Franchises

Ritter's buyer retools custard chainRestricted Content

May 4, 2009
Sam Stall
Indianapolis residents have been passionate about Ritter's handmade frozen custard ever since it debuted almost two decades ago. But while the ice cream is sweet, the story of the former mom-and-pop company's attempts to morph into something grander is decidedly bitter. Now, New York-based TruFoods, which bought the company in May 2008, is trying to get the formula right.
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Steak n Shake hoping to roll out lower-cost, limited-service storesRestricted Content

May 4, 2009
Cory Schouten
TV spots for Steak n Shake Co. used to play up the chain's full-service restaurants, complete with friendly servers, real plates and glass ketchup bottles—a departure from the "workaraunts" operated by McDonald's and Burger King. Now, Steak n Shake is developing plans for its own workaraunts.
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Franchisors also feel recession's financial pinchRestricted Content

March 30, 2009
Peter Schnitzler
About two dozen franchises based in Indiana are not immune to difficulties during the recession.
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Franchise outlook is murkyRestricted Content

March 30, 2009
Peter Schnitzler
Undaunted, some entrepreneurs still count on franchises, despite the shaky economy.
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Noble Roman's stands to lose more than it's worth in legal action by former franchiseesRestricted Content

March 23, 2009
Cory Schouten
More former franchisees have joined a lawsuit against Noble Roman's Inc., raising the prospect that a courtroom loss could sink the locally based pizza chain.
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Cookie Cutters not trimming back on expansion plansRestricted Content

March 16, 2009
Sam Stall
Cookie Cutters, a locally based franchise that offers children's haircuts, is so sure of its grip on its niche that — in spite of tough economic times — it hopes to increase its tally of franchised locations past 100 within five years.
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Jack in the Box coming to IndyRestricted Content

March 16, 2009
The West Coast fast-food stalwart Jack in the Box is looking to expand to Indianapolis this year.
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Franchises can be safer business investments in tough timesRestricted Content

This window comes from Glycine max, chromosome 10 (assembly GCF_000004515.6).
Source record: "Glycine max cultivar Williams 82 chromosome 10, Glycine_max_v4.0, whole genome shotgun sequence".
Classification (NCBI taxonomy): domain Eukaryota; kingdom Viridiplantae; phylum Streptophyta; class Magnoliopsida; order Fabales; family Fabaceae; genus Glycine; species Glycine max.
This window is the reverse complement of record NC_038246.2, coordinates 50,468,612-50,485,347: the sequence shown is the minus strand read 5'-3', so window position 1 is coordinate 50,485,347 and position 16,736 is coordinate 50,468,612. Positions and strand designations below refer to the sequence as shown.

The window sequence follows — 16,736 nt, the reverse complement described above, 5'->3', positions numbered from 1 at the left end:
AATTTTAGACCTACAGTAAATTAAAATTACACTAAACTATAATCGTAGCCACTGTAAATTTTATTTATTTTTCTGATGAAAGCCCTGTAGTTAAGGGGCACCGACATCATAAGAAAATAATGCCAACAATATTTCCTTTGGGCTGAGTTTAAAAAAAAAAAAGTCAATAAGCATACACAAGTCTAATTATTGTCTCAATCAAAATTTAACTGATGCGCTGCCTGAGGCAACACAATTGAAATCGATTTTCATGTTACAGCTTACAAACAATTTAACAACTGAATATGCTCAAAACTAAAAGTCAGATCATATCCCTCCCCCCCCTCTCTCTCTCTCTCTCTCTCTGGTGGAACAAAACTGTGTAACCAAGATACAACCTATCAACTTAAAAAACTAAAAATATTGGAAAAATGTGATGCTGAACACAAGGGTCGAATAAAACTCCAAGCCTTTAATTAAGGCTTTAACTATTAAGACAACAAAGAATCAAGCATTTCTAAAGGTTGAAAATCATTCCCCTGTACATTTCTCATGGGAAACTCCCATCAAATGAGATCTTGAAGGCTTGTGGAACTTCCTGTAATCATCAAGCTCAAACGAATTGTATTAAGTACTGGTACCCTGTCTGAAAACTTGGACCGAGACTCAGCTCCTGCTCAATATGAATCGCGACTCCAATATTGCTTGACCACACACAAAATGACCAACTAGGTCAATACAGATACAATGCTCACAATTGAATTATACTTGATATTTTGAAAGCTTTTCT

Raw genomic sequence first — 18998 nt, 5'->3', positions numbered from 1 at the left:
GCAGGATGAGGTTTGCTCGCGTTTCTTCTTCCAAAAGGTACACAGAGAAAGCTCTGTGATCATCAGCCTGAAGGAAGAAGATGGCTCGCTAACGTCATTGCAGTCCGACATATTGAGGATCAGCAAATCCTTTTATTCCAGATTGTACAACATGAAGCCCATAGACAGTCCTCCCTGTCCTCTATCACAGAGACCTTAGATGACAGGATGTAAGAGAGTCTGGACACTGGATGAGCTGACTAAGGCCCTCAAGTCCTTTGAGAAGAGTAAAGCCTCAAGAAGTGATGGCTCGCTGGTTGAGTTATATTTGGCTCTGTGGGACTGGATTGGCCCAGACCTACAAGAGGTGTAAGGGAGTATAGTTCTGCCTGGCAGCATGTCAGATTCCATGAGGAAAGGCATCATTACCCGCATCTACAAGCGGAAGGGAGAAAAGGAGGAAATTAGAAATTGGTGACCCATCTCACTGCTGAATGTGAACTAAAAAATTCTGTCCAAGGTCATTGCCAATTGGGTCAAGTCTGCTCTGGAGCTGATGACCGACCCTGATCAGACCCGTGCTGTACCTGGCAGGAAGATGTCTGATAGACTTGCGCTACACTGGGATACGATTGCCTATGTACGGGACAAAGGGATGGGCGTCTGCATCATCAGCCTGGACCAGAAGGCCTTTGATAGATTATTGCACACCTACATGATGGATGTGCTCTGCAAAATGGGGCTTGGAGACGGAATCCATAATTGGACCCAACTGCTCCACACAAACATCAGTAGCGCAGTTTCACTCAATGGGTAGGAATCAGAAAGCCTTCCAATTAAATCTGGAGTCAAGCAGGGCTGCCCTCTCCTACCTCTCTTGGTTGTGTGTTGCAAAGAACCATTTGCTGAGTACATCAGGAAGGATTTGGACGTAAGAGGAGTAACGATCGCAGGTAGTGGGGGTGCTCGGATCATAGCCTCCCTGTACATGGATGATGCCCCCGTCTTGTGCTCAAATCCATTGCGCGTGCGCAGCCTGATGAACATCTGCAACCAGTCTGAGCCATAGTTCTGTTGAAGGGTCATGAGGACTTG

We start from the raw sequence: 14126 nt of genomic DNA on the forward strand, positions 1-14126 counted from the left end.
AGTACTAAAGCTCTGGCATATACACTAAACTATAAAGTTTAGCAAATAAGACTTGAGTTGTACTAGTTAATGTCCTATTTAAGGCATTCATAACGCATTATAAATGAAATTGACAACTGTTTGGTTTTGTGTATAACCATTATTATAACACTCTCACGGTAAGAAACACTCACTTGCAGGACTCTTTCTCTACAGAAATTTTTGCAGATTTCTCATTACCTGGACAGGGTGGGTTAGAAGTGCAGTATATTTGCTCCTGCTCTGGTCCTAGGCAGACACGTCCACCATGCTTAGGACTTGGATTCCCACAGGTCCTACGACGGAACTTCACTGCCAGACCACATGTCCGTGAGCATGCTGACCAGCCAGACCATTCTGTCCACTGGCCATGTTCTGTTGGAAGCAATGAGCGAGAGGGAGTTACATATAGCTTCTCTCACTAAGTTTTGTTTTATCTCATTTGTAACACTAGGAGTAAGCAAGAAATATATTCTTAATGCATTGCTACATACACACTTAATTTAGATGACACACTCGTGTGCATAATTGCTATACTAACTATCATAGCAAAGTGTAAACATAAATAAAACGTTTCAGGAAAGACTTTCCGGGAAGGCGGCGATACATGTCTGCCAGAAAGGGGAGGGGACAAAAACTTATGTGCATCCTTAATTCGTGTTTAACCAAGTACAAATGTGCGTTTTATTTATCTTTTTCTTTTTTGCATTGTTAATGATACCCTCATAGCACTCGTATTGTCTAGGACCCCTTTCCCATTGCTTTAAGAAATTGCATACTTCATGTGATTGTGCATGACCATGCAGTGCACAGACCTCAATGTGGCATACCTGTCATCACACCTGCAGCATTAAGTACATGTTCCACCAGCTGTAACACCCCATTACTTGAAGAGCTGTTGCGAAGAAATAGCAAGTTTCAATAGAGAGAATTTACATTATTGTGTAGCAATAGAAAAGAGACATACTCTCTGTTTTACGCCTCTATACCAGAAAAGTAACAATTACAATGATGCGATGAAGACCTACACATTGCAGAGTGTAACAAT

December 15, 2008
Scott Olson
What is the current state of franchising, given the tough economic environment?
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Green Mountain entrepreneur compiles 17-percent stake in struggling Noble Roman's

November 24, 2008
Cory Schouten
Robert P. Stiller, a lifelong entrepreneur who built Green Mountain into a wholesale coffee giant with 7,000 customers and $500 million in revenue, owns 3.4 million shares, or 17 percent of the Noble Roman's company.
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Steak n Shake CEO ordering up cost cuts, but shares still sagRestricted Content

October 27, 2008
Cory Schouten

The Steak n Shake Co. has dropped plans to build 20 new restaurants, is cutting overhead expenses by about $20 million, and closed 14 locations. The Indianapolis-based restaurant chain found $16 million in tax savings dating back to 2006 and is working on a new, simple menu built around burgers, fries and milkshakes--all part of a turnaround plan orchestrated by the chain's new CEO, Sardar Biglari.


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Hands-on strategy turns Mike's Carwash into industry modelRestricted Content

September 22, 2008
Sam Stall

Mike's Express Carwash makes money the old-fashioned way. The second-generation family affair, now celebrating its 60th year, has invested its reserves in steady expansion, becoming a model for the $23.4 billion industry in the process. And its owners still sweat the small stuff.


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Ex-franchisees sue Noble Roman'sRestricted Content

July 7, 2008
Cory Schouten
Nine former Noble Roman's franchisees and a current operator have filed a lawsuit charging that the Indianapolis chain lied to them about the costs and risks of opening one of its pizza and sub restaurants. The franchisees say the 1,000-restaurant chain aggressively marketed its stand-alone, dual-brand Noble Roman's and Tuscano's Italian Style Subs restaurants without testing the concept--a scheme they contend was designed to inflate the company's stock price so owners could unload shares at a profit.
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Texas investor enlists former Steak n Shake exec in quest to revive chainRestricted Content

April 21, 2008
Cory Schouten
Two executives with longtime ties to The Steak n Shake Co. have joined a dissident Texas investor in his quest to overhaul the Indianapolis-based restaurant chain. Shareholders who have agreed to work with Sardar Biglari include a former board member the company once described as a "modern-day founder" of the restaurant chain, along with a former partner in Kelley & Partners Ltd., the investment firm led by company patriarch E.W. Kelley before his 2003 death.
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Struggling Noble Roman's takes over franchisee's 6 unitsRestricted Content

March 24, 2008
Cory Schouten
Noble Roman's Inc. has taken over the operation of six franchised restaurants in Indianapolis in a bid to prove its concept can be executed profitably. The move--which comes amid a chorus of discontent from franchisees and as the company explores the possibility of selling itself--could help the 1,000-restaurant chain avoid the embarrassment of store failures in its own back yard.